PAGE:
San Francisco: The
archetypical Jeep may be the rock crawling, go-anywhere Wrangler, based
on the vehicle that helped win World War II. But today, the top of the
Jeep heap is the Grand Cherokee. Designed to fit in at the country club
or on backcountry off-road venues, the Grand Cherokee offers comfort and
amenities that Beetle Bailey can only dream about.
The Grand Cherokee
debuted as a 1993 model and got a substantial redesign in 1999. This
2005 Jeep is all new. The new Grand Cherokee uses a new body side to
window proportion, with taller door panels and slimmer windows giving
the impression of strength and protection. The new face integrates round
quad headlamps into the hood, alongside the traditional seven-slat Jeep
grille. The new tail lamps lean forward along the side of the vehicle,
echoing the forward tilt of the tailgate. While the overall impression
is the same as the old model, every detail has been reinterpreted.
The Grand Cherokee’s
new interior wears sharper edges along the dash and doors. Every surface
is grained in various coordinated styles, and textured metal accents
look contemporary and luxurious. The SUV-standard front pillar handgrips
are cleverly integrated into the pillar itself. The white on black
instruments reminded me of a diver’s watch.
The attractive central
console bulges sideways, upwards, and outwards. This design conveys
power, like Popeye’s post-spinach muscles. The operation of the dials
and switches is decidedly more upscale now. The seats are far more
comfortable than before. One minor omission is the windows do not have
an automatic power up feature, even for the driver.
You can now select from
three engines, including the mighty Hemi V8. You can pick one of three
different four-wheel-drive systems, or skip them and opt for two-wheel
drive. Numerous options are available for you as well.
The base engine is a
3.7-liter V6, which has served admirably in the smaller Liberty model.
It offers an adequate 210 horsepower and 235 lb.-ft. of torque. It
replaces the venerable 4.0-liter inline six that dates back to the
brands American Motors years.
The middle engine in
the family is a 4.7-liter V8, which is what my Bright Silver Metallic
test car had (for $1,340). It has been updated, with dual knock sensors
and improved noise, vibration, and harshness suppression. This hardy
power plant puts out 230 horsepower and more importantly, 290 lb.-ft. of
torque, 55 lb-ft, more than the V6. My tester got 14.3 miles per gallon
using the recommended regular fuel. EPA ratings are 15 city, 20 highway.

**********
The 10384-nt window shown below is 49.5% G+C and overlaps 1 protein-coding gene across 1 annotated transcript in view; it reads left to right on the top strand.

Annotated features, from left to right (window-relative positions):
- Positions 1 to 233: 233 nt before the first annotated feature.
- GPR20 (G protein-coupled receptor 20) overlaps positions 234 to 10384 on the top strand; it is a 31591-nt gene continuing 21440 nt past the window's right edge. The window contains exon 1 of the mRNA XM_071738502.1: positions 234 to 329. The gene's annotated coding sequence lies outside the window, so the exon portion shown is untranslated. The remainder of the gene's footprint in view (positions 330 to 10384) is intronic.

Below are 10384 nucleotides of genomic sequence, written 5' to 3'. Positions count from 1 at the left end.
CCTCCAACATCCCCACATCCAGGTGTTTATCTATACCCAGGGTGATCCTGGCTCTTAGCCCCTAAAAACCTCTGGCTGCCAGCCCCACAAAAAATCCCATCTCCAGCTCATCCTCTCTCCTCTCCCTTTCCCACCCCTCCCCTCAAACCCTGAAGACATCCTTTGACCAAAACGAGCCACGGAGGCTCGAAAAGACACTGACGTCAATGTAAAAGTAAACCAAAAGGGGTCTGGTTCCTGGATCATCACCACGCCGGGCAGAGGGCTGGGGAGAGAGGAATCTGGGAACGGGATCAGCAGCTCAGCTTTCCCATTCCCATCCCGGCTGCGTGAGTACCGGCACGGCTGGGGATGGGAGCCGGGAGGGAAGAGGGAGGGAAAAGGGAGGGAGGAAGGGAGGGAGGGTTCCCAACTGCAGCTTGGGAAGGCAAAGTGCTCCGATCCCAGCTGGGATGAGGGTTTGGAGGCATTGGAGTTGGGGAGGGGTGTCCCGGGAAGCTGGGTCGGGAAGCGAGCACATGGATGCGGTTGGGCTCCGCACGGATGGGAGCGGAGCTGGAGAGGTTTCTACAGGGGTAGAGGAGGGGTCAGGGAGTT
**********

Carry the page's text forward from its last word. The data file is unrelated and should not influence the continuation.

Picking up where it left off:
For real power, you can
order up the corporate 5.7-liter Hemi V8, which churns out 325
horsepower and 370 lb.-ft of torque. My experience with this engine in
other Chrysler division vehicles has been very grin inducing.
If you want the
simplest kind of all-wheel-drive, with no extra buttons or levers to
activate it, the Quadra-Trac I system works just fine. The transfer case
splits engine torque 48 percent front, 52 percent rear, and the Brake
Traction Control System helps keep the car in line on slippery roads by
automatically modulating brake pressure to the wheels.
The Quadra-Trac II
system has an active transfer case that uses input from sensors to
determine how much the tires are slipping and automatically compensates
for it. The system also has Throttle Anticipate, which can sense if you
step hard on the gas pedal and can correct tire slippage automatically.
The Quadra-Drive II
system is the most sophisticated, and includes a 4-low gear for true
off-roading. It employs electronic limited slip differentials front and
A new front suspension
improves the ride and handling in the 2005 Grand Cherokee. Also, the
steering response is better with rack-and-pinion rather than the
old-fashioned recirculating ball system. And, of course, the new Jeeps
wider track and longer wheelbase give it a bigger, safer footprint on or
My test car had just
over $10,000 in optional equipment, so even though it was the lower
level Laredo model, it was really more like the upscale Limited, but
without the Limited’s chrome grille. It also, surprisingly, lacked
automatic climate control. But it did have a $3,355 package with leather
seats, power heated outside mirrors, a leather wrapped steering wheel, a
power sunroof, steering wheel audio controls, and a 276-watt Boston
Acoustics Premium Sound system.
My car also had the
rear seat DVD system ($1,200), with a fold down screen on the ceiling.
Other options, like power pedals ($120) were handy, as was the $1,500
navigation system with its sharply rendered screen. With other items too
numerous to list, the options pushed my car up to $38,155 from the
original base price of $28,100. The base Laredo starts at just $26,875.
My test unit had Sirius
satellite radio, a wonderful and worthwhile investment if you like a
variety of programs and hate radio commercials. It cost just $195 to
install, and the first year’s monthly fees are included. If you want to
hear Bluegrass or Jazz or even endless news reporting you need to check
out this new kind of radio.
The new Jeep Grand
Cherokee is upgraded and improved in hundreds of ways, and while it has
become even more practical and comfortable, it retains the Trail Rated
standards that make you feel secure wherever you may drive it.
Steve Schaefer © AutoWire.Net - San Francisco
Jeep Home Page
Byline: Syndicated content provided by Tony Leopardo ©
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